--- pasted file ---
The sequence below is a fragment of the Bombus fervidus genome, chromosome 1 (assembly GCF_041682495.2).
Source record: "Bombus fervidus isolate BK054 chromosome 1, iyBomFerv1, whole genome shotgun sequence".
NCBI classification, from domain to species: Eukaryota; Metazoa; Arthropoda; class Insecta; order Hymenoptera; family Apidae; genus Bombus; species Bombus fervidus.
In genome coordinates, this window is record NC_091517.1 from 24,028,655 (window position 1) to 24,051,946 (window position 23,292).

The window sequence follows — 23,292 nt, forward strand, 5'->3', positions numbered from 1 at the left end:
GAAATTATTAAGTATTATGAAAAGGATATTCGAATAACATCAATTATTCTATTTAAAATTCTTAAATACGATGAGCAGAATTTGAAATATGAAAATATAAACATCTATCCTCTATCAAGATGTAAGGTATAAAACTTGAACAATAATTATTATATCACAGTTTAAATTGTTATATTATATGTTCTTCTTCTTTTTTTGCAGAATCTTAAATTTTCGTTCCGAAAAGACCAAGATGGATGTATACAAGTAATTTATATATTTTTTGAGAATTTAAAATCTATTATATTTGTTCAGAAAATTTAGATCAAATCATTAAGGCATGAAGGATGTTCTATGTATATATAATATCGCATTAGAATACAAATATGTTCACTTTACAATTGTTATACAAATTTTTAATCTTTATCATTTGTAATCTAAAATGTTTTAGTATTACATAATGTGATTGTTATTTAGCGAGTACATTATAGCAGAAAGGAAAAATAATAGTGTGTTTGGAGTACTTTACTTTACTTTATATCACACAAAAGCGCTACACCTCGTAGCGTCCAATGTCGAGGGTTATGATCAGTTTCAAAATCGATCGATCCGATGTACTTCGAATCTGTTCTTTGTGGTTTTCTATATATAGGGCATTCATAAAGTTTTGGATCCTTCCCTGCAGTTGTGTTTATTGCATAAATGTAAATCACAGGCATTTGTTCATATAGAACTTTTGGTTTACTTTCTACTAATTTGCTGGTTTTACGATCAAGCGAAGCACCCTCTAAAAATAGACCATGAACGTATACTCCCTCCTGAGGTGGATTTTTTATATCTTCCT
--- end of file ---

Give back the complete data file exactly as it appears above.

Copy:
The sequence below is a fragment of the Bombus fervidus genome, chromosome 1 (assembly GCF_041682495.2).
Source record: "Bombus fervidus isolate BK054 chromosome 1, iyBomFerv1, whole genome shotgun sequence".
NCBI classification, from domain to species: Eukaryota; Metazoa; Arthropoda; class Insecta; order Hymenoptera; family Apidae; genus Bombus; species Bombus fervidus.
In genome coordinates, this window is record NC_091517.1 from 24,028,655 (window position 1) to 24,051,946 (window position 23,292).

The window sequence follows — 23,292 nt, forward strand, 5'->3', positions numbered from 1 at the left end:
GAAATTATTAAGTATTATGAAAAGGATATTCGAATAACATCAATTATTCTATTTAAAATTCTTAAATACGATGAGCAGAATTTGAAATATGAAAATATAAACATCTATCCTCTATCAAGATGTAAGGTATAAAACTTGAACAATAATTATTATATCACAGTTTAAATTGTTATATTATATGTTCTTCTTCTTTTTTTGCAGAATCTTAAATTTTCGTTCCGAAAAGACCAAGATGGATGTATACAAGTAATTTATATATTTTTTGAGAATTTAAAATCTATTATATTTGTTCAGAAAATTTAGATCAAATCATTAAGGCATGAAGGATGTTCTATGTATATATAATATCGCATTAGAATACAAATATGTTCACTTTACAATTGTTATACAAATTTTTAATCTTTATCATTTGTAATCTAAAATGTTTTAGTATTACATAATGTGATTGTTATTTAGCGAGTACATTATAGCAGAAAGGAAAAATAATAGTGTGTTTGGAGTACTTTACTTTACTTTATATCACACAAAAGCGCTACACCTCGTAGCGTCCAATGTCGAGGGTTATGATCAGTTTCAAAATCGATCGATCCGATGTACTTCGAATCTGTTCTTTGTGGTTTTCTATATATAGGGCATTCATAAAGTTTTGGATCCTTCCCTGCAGTTGTGTTTATTGCATAAATGTAAATCACAGGCATTTGTTCATATAGAACTTTTGGTTTACTTTCTACTAATTTGCTGGTTTTACGATCAAGCGAAGCACCCTCTAAAAATAGACCATGAACGTATACTCCCTCCTGAGGTGGATTTTTTATATCTTCCT